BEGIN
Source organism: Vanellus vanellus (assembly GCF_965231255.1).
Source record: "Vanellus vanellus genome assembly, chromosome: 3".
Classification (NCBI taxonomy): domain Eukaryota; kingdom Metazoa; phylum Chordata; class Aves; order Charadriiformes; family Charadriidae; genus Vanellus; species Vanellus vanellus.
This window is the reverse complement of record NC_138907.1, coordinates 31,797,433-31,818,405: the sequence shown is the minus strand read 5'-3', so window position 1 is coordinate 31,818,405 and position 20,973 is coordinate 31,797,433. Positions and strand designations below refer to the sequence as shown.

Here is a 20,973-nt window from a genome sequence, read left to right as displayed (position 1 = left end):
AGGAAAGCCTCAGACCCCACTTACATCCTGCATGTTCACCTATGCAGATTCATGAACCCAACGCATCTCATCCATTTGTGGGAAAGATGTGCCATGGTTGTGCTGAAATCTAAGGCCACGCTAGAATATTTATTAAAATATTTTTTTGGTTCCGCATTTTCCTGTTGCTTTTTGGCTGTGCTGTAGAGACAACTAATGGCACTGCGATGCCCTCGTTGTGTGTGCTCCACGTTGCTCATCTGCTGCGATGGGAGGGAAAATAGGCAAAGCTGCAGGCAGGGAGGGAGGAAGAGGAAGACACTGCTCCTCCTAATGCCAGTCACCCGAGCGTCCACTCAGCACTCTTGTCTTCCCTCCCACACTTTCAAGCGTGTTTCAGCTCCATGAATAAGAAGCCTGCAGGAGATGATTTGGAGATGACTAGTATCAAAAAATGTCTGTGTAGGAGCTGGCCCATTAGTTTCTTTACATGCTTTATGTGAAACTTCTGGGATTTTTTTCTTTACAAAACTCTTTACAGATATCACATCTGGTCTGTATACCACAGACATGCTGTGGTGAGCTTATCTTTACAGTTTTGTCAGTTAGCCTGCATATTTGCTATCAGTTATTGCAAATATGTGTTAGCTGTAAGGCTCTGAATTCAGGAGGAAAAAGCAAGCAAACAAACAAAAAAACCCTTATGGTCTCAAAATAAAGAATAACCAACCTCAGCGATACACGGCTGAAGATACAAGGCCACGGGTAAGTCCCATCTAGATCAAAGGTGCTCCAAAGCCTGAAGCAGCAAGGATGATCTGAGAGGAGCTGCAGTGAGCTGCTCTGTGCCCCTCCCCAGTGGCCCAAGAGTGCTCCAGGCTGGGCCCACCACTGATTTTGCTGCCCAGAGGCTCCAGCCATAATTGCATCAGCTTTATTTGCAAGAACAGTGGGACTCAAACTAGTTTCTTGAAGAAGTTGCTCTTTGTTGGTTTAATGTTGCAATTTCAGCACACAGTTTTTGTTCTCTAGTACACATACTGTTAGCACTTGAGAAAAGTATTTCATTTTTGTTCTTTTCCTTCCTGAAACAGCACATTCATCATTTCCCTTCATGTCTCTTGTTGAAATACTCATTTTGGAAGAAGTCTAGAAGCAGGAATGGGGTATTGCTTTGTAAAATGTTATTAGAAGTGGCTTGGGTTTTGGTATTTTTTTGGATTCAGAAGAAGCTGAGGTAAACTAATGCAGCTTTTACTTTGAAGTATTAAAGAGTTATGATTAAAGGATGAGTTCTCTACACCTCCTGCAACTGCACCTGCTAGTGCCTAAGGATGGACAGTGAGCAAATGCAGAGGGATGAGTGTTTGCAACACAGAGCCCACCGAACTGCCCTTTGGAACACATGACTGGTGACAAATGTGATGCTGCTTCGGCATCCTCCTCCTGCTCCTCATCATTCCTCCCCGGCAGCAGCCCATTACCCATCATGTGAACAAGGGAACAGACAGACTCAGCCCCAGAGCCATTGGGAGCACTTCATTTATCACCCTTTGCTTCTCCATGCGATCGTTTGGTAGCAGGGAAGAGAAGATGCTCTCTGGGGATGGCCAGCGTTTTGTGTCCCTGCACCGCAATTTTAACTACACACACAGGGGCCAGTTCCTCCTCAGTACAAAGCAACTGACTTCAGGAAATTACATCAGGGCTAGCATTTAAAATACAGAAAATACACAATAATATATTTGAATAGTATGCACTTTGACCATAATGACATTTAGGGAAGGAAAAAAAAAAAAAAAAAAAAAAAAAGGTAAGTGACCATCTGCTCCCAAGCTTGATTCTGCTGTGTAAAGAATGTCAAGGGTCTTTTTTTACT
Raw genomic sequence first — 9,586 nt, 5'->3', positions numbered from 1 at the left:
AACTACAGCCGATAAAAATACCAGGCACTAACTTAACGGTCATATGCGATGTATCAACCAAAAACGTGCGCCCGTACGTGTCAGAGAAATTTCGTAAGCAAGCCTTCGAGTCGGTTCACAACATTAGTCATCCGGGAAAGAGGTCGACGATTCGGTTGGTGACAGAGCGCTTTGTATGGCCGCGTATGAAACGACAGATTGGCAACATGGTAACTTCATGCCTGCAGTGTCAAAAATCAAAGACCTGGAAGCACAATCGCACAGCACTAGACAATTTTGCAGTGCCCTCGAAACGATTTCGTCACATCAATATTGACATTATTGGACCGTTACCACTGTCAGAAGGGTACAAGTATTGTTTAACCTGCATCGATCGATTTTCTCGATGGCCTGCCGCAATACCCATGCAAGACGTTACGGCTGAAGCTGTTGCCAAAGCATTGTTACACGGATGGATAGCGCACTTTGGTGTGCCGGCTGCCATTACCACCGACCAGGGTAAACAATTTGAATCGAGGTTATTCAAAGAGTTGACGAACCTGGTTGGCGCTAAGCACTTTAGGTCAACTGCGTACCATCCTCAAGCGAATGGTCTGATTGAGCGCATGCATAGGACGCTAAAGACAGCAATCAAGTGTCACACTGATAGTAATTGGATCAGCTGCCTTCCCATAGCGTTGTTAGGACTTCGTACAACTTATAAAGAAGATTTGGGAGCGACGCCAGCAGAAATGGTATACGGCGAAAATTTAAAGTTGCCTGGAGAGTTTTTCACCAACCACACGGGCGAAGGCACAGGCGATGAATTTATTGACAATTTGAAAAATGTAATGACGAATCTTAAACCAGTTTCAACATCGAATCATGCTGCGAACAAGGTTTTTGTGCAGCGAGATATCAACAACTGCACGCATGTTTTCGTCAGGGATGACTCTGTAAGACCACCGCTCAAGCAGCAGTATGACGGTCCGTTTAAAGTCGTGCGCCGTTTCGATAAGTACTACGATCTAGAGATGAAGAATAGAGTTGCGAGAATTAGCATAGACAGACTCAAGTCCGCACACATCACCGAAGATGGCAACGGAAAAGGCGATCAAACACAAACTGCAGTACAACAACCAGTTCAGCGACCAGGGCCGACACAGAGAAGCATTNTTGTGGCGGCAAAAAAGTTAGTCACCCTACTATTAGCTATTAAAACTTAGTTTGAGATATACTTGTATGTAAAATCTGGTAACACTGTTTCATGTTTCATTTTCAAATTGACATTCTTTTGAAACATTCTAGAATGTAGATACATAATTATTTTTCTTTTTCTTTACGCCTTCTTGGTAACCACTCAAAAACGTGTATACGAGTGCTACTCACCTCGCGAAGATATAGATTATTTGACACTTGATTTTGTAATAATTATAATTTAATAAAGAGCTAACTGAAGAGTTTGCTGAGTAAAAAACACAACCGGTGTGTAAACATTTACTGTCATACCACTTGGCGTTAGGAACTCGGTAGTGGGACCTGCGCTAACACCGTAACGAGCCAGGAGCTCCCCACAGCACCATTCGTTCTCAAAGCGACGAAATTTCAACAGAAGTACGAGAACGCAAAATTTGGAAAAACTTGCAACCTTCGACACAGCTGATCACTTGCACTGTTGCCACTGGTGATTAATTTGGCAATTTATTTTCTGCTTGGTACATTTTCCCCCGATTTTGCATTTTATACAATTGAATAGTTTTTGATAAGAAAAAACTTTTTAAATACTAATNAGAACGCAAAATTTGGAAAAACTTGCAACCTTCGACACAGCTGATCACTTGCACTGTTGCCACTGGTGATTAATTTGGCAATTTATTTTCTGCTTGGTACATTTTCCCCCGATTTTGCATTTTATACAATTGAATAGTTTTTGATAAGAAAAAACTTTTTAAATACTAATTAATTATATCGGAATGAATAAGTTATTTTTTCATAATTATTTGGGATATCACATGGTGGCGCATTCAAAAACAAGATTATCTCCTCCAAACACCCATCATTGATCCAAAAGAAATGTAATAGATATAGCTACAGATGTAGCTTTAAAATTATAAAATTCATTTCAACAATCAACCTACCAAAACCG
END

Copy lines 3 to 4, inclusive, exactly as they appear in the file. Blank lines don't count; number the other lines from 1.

Classification (NCBI taxonomy): domain Eukaryota; kingdom Metazoa; phylum Chordata; class Aves; order Charadriiformes; family Charadriidae; genus Vanellus; species Vanellus vanellus.
This window is the reverse complement of record NC_138907.1, coordinates 31,797,433-31,818,405: the sequence shown is the minus strand read 5'-3', so window position 1 is coordinate 31,818,405 and position 20,973 is coordinate 31,797,433. Positions and strand designations below refer to the sequence as shown.